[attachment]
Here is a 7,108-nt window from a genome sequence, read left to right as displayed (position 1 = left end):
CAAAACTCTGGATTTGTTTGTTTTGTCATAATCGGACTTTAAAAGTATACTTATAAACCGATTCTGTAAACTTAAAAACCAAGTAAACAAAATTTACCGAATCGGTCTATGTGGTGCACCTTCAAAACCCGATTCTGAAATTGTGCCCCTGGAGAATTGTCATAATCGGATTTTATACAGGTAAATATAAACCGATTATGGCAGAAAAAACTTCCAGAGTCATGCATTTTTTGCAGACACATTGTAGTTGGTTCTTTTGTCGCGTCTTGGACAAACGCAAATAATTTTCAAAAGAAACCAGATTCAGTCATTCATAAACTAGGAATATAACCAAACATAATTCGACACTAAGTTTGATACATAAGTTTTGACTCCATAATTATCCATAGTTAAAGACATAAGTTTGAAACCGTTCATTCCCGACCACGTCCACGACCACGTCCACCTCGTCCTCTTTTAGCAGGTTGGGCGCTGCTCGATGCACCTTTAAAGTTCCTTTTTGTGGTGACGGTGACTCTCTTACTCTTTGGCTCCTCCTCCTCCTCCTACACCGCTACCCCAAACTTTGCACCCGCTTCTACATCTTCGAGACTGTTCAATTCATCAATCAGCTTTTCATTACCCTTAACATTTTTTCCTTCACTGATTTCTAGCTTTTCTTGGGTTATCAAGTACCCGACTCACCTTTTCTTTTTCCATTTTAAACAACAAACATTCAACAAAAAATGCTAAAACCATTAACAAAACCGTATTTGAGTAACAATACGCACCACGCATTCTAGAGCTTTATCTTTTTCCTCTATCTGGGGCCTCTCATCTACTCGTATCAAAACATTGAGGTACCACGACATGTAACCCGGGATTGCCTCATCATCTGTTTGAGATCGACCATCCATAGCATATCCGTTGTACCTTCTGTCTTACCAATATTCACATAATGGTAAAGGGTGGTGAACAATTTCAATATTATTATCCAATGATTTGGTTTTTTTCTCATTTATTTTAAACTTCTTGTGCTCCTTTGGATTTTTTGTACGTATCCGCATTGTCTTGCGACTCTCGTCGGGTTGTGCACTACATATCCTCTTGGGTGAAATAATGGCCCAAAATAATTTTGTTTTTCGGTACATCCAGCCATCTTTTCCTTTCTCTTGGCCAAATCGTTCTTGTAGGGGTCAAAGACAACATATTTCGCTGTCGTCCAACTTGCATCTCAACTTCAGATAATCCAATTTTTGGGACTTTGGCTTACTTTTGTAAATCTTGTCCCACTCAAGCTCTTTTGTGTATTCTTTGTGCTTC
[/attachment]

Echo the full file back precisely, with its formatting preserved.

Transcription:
Here is a 7,108-nt window from a genome sequence, read left to right as displayed (position 1 = left end):
CAAAACTCTGGATTTGTTTGTTTTGTCATAATCGGACTTTAAAAGTATACTTATAAACCGATTCTGTAAACTTAAAAACCAAGTAAACAAAATTTACCGAATCGGTCTATGTGGTGCACCTTCAAAACCCGATTCTGAAATTGTGCCCCTGGAGAATTGTCATAATCGGATTTTATACAGGTAAATATAAACCGATTATGGCAGAAAAAACTTCCAGAGTCATGCATTTTTTGCAGACACATTGTAGTTGGTTCTTTTGTCGCGTCTTGGACAAACGCAAATAATTTTCAAAAGAAACCAGATTCAGTCATTCATAAACTAGGAATATAACCAAACATAATTCGACACTAAGTTTGATACATAAGTTTTGACTCCATAATTATCCATAGTTAAAGACATAAGTTTGAAACCGTTCATTCCCGACCACGTCCACGACCACGTCCACCTCGTCCTCTTTTAGCAGGTTGGGCGCTGCTCGATGCACCTTTAAAGTTCCTTTTTGTGGTGACGGTGACTCTCTTACTCTTTGGCTCCTCCTCCTCCTCCTACACCGCTACCCCAAACTTTGCACCCGCTTCTACATCTTCGAGACTGTTCAATTCATCAATCAGCTTTTCATTACCCTTAACATTTTTTCCTTCACTGATTTCTAGCTTTTCTTGGGTTATCAAGTACCCGACTCACCTTTTCTTTTTCCATTTTAAACAACAAACATTCAACAAAAAATGCTAAAACCATTAACAAAACCGTATTTGAGTAACAATACGCACCACGCATTCTAGAGCTTTATCTTTTTCCTCTATCTGGGGCCTCTCATCTACTCGTATCAAAACATTGAGGTACCACGACATGTAACCCGGGATTGCCTCATCATCTGTTTGAGATCGACCATCCATAGCATATCCGTTGTACCTTCTGTCTTACCAATATTCACATAATGGTAAAGGGTGGTGAACAATTTCAATATTATTATCCAATGATTTGGTTTTTTTCTCATTTATTTTAAACTTCTTGTGCTCCTTTGGATTTTTTGTACGTATCCGCATTGTCTTGCGACTCTCGTCGGGTTGTGCACTACATATCCTCTTGGGTGAAATAATGGCCCAAAATAATTTTGTTTTTCGGTACATCCAGCCATCTTTTCCTTTCTCTTGGCCAAATCGTTCTTGTAGGGGTCAAAGACAACATATTTCGCTGTCGTCCAACTTGCATCTCAACTTCAGATAATCCAATTTTTGGGACTTTGGCTTACTTTTGTAAATCTTGTCCCACTCAAGCTCTTTTGTGTATTCTTTGTGCTTC